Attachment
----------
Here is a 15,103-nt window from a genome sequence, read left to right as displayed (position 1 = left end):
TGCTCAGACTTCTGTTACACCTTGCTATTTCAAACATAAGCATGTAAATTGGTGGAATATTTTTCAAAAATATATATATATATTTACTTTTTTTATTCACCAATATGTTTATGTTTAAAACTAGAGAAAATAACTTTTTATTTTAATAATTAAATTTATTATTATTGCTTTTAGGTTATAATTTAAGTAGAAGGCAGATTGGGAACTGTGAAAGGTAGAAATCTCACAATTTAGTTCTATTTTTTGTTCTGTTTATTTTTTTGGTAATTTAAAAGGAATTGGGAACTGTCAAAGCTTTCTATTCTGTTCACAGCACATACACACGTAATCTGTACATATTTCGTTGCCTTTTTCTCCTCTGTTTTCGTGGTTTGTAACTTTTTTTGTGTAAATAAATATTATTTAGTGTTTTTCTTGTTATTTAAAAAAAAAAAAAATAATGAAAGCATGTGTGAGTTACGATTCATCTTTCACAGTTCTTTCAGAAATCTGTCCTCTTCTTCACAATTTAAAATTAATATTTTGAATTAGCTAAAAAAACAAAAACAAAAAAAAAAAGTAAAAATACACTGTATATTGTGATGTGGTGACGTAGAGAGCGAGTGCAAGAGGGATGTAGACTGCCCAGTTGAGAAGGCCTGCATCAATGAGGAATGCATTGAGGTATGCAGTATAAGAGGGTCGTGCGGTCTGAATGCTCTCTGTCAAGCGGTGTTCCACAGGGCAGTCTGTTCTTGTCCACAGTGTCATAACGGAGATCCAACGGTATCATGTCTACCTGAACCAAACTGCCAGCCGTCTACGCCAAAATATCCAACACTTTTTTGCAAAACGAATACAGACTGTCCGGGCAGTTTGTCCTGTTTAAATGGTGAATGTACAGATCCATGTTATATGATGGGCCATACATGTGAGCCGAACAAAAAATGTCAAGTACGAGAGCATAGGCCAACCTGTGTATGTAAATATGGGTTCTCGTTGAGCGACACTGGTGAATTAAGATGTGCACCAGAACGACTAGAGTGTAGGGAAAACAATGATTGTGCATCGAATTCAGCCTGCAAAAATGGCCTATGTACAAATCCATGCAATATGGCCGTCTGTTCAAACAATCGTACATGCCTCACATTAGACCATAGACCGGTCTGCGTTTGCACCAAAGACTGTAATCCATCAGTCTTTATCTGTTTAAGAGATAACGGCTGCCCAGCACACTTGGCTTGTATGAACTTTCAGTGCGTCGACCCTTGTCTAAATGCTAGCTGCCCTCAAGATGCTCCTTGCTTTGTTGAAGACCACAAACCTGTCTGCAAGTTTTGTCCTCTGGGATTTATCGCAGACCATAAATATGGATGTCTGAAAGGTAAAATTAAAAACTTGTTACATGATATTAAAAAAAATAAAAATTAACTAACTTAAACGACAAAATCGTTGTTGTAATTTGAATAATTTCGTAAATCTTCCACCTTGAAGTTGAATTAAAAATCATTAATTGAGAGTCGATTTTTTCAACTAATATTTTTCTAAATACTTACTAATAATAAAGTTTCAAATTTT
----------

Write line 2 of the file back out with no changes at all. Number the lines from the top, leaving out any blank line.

TGCTCAGACTTCTGTTACACCTTGCTATTTCAAACATAAGCATGTAAATTGGTGGAATATTTTTCAAAAATATATATATATATTTACTTTTTTTATTCACCAATATGTTTATGTTTAAAACTAGAGAAAATAACTTTTTATTTTAATAATTAAATTTATTATTATTGCTTTTAGGTTATAATTTAAGTAGAAGGCAGATTGGGAACTGTGAAAGGTAGAAATCTCACAATTTAGTTCTATTTTTTGTTCTGTTTATTTTTTTGGTAATTTAAAAGGAATTGGGAACTGTCAAAGCTTTCTATTCTGTTCACAGCACATACACACGTAATCTGTACATATTTCGTTGCCTTTTTCTCCTCTGTTTTCGTGGTTTGTAACTTTTTTTGTGTAAATAAATATTATTTAGTGTTTTTCTTGTTATTTAAAAAAAAAAAAAATAATGAAAGCATGTGTGAGTTACGATTCATCTTTCACAGTTCTTTCAGAAATCTGTCCTCTTCTTCACAATTTAAAATTAATATTTTGAATTAGCTAAAAAAACAAAAACAAAAAAAAAAAGTAAAAATACACTGTATATTGTGATGTGGTGACGTAGAGAGCGAGTGCAAGAGGGATGTAGACTGCCCAGTTGAGAAGGCCTGCATCAATGAGGAATGCATTGAGGTATGCAGTATAAGAGGGTCGTGCGGTCTGAATGCTCTCTGTCAAGCGGTGTTCCACAGGGCAGTCTGTTCTTGTCCACAGTGTCATAACGGAGATCCAACGGTATCATGTCTACCTGAACCAAACTGCCAGCCGTCTACGCCAAAATATCCAACACTTTTTTGCAAAACGAATACAGACTGTCCGGGCAGTTTGTCCTGTTTAAATGGTGAATGTACAGATCCATGTTATATGATGGGCCATACATGTGAGCCGAACAAAAAATGTCAAGTACGAGAGCATAGGCCAACCTGTGTATGTAAATATGGGTTCTCGTTGAGCGACACTGGTGAATTAAGATGTGCACCAGAACGACTAGAGTGTAGGGAAAACAATGATTGTGCATCGAATTCAGCCTGCAAAAATGGCCTATGTACAAATCCATGCAATATGGCCGTCTGTTCAAACAATCGTACATGCCTCACATTAGACCATAGACCGGTCTGCGTTTGCACCAAAGACTGTAATCCATCAGTCTTTATCTGTTTAAGAGATAACGGCTGCCCAGCACACTTGGCTTGTATGAACTTTCAGTGCGTCGACCCTTGTCTAAATGCTAGCTGCCCTCAAGATGCTCCTTGCTTTGTTGAAGACCACAAACCTGTCTGCAAGTTTTGTCCTCTGGGATTTATCGCAGACCATAAATATGGATGTCTGAAAGGTAAAATTAAAAACTTGTTACATGATATTAAAAAAAATAAAAATTAACTAACTTAAACGACAAAATCGTTGTTGTAATTTGAATAATTTCGTAAATCTTCCACCTTGAAGTTGAATTAAAAATCATTAATTGAGAGTCGATTTTTTCAACTAATATTTTTCTAAATACTTACTAATAATAAAGTTTCAAATTTT